Key Policy Letters Signed by the Education Secretary or Deputy Secretary
Archived Information

October 20, 2015

Dear College and University Leaders:

As the new academic year proceeds and campuses continue to open their doors to welcome students of all backgrounds, I am writing to provide information about the U.S. Department of Homeland Security (DHS) Deferred Action for Childhood Arrivals (DACA) process and to share information about access to higher education for undocumented youth, including those who have received DACA. Education is a critical pathway to success for young people, including those who are immigrants and undocumented, and I want to take this moment to encourage you to explore these resources and utilize them to better serve and support undocumented youth, including DACA recipients.

Under DACA, youth who were brought to the United States as children and who meet certain guidelines – including educational guidelines such as being enrolled in school, having graduated or obtained a certificate of completion from high school, or a State-recognized high school equivalency certificate – may request consideration for deferred action, which constitutes a case-by-case determination by DHS not to pursue an individual's removal from the United States for a temporary period as a matter of prosecutorial discretion. DACA recipients may also apply for work authorization.

The Department of Homeland Security (DHS) reports that more than 680,000 individuals from countries all over the world have received DACA since 2012. Many of your institutions have provided critical assistance to DACA recipients, such as helping students to obtain copies of enrollment and other documentation that demonstrates that they meet the threshold educational guidelines. Since 2014, youth who requested DACA in 2012 may request consideration for DACA renewal. Also, individuals who meet the DACA guidelines and who have not yet initially requested DACA can still do so.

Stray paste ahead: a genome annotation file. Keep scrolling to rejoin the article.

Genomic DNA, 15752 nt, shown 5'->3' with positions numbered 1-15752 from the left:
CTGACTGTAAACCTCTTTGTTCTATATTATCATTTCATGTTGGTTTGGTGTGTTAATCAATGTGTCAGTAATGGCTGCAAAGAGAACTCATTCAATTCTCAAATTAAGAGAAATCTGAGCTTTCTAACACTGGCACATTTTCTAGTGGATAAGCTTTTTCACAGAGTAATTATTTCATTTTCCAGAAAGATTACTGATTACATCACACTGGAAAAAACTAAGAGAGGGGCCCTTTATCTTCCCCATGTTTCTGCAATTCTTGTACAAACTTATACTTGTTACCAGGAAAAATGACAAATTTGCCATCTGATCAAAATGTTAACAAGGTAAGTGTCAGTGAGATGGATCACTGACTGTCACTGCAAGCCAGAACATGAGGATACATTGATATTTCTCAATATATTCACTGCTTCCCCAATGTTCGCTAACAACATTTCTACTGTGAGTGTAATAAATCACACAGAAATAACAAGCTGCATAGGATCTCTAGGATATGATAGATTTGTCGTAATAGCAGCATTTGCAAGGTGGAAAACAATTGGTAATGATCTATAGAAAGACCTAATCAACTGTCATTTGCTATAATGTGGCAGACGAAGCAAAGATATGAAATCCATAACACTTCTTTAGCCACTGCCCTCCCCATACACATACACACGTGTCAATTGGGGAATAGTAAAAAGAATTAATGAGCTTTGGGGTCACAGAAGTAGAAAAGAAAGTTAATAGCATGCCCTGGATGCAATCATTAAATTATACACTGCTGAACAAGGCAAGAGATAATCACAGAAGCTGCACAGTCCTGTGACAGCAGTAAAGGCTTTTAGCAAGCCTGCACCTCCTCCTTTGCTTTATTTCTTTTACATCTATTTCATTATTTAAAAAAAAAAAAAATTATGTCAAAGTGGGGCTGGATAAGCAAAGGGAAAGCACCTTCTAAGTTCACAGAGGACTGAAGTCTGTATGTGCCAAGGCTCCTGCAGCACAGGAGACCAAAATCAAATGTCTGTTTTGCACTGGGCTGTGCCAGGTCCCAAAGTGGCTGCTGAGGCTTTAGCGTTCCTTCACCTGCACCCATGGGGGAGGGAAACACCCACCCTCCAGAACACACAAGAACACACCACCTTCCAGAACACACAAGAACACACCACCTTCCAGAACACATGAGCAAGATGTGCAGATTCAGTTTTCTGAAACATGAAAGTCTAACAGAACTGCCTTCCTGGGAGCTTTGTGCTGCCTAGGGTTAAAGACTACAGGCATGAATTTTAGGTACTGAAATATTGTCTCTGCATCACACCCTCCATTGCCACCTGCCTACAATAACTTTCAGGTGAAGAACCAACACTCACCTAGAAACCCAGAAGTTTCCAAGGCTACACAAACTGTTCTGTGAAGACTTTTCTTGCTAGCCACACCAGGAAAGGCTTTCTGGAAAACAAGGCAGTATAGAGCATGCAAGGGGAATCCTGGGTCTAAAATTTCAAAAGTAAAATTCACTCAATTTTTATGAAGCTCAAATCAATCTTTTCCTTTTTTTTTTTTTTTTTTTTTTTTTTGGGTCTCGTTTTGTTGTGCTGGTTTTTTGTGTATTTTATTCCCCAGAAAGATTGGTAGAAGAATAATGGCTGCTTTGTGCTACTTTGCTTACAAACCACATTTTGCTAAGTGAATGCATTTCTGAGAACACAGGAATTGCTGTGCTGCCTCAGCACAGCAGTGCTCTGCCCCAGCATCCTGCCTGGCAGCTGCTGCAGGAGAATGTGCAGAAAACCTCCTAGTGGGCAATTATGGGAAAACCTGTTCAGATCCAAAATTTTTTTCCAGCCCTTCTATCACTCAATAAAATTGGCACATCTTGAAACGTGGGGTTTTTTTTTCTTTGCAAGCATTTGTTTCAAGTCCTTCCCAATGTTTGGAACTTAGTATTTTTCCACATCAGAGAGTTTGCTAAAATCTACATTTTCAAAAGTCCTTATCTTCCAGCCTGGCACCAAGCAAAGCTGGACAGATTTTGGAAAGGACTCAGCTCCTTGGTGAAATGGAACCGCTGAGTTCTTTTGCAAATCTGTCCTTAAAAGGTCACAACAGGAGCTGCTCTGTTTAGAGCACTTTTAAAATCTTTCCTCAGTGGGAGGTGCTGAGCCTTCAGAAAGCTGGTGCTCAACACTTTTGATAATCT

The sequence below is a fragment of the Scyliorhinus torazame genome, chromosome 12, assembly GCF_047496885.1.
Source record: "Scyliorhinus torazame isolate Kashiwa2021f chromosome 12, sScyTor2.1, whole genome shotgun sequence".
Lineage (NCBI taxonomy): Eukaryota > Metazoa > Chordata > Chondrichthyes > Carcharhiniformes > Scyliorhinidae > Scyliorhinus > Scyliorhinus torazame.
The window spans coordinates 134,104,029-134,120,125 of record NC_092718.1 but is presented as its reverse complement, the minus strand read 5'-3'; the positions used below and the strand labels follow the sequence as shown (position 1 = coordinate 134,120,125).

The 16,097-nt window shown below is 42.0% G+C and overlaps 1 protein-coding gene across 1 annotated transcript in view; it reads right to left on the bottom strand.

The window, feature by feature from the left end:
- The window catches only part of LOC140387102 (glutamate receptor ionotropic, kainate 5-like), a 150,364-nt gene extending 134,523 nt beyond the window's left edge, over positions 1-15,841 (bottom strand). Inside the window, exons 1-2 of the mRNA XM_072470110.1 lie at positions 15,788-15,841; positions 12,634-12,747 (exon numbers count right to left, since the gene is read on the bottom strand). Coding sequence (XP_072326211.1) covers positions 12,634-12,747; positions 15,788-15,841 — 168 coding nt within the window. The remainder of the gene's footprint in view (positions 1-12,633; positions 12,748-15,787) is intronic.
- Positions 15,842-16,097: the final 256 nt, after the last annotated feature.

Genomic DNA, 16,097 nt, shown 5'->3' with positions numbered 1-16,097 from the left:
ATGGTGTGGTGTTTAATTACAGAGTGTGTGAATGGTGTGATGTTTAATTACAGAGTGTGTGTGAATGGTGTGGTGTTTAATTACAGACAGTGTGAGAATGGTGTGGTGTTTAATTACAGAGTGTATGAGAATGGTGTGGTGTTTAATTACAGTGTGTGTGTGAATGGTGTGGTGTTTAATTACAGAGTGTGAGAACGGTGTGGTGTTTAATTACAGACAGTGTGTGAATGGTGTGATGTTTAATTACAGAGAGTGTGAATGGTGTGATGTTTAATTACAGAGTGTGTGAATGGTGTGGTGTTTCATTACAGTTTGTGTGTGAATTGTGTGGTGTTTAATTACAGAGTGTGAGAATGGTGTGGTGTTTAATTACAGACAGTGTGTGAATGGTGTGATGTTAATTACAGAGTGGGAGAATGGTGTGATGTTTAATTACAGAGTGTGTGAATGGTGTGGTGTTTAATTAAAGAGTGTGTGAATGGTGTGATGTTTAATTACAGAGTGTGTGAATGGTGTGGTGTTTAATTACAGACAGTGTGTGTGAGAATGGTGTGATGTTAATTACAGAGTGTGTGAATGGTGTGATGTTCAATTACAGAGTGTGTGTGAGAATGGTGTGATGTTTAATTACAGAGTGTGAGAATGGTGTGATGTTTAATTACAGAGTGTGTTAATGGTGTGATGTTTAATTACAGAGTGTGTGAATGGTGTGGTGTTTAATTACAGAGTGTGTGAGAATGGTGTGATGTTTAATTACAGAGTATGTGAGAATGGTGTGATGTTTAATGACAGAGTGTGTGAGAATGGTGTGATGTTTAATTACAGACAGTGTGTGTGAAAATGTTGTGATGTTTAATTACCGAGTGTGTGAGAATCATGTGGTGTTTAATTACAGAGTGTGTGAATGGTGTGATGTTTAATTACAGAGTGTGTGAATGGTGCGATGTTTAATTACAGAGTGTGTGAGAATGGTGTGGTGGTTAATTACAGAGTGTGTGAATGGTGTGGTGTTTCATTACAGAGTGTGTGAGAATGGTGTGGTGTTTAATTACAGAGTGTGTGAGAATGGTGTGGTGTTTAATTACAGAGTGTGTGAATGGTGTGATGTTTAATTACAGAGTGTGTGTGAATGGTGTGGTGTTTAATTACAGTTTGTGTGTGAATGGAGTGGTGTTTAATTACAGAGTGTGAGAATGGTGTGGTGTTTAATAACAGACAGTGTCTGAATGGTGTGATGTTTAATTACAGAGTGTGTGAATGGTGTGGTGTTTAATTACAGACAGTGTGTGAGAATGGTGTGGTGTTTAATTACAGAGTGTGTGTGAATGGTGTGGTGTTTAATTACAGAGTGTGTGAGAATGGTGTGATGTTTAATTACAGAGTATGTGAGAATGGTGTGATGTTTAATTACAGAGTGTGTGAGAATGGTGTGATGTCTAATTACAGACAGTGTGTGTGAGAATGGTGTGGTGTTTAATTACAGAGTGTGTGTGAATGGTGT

Some researchers estimate that nearly 1.5 million children and youth currently meet the DACA guidelines or will do so in the future.[  1  ]As DACA recipients enter the renewal process and youth request DACA for the first time, your campuses and staff have the opportunity to support students and be a conduit for pertinent resources to reach youth and their families. Detailed information about requesting DACA is available from DHS here (and in multiple languages here) as well as in the DACA Toolkit: Resources for Community Partners guide that is designed to help youth, families, and community advocates understand and navigate the DACA process. There is also important information about avoiding immigration scams and unauthorized practitioners of immigration law that is available on the DHS Web site at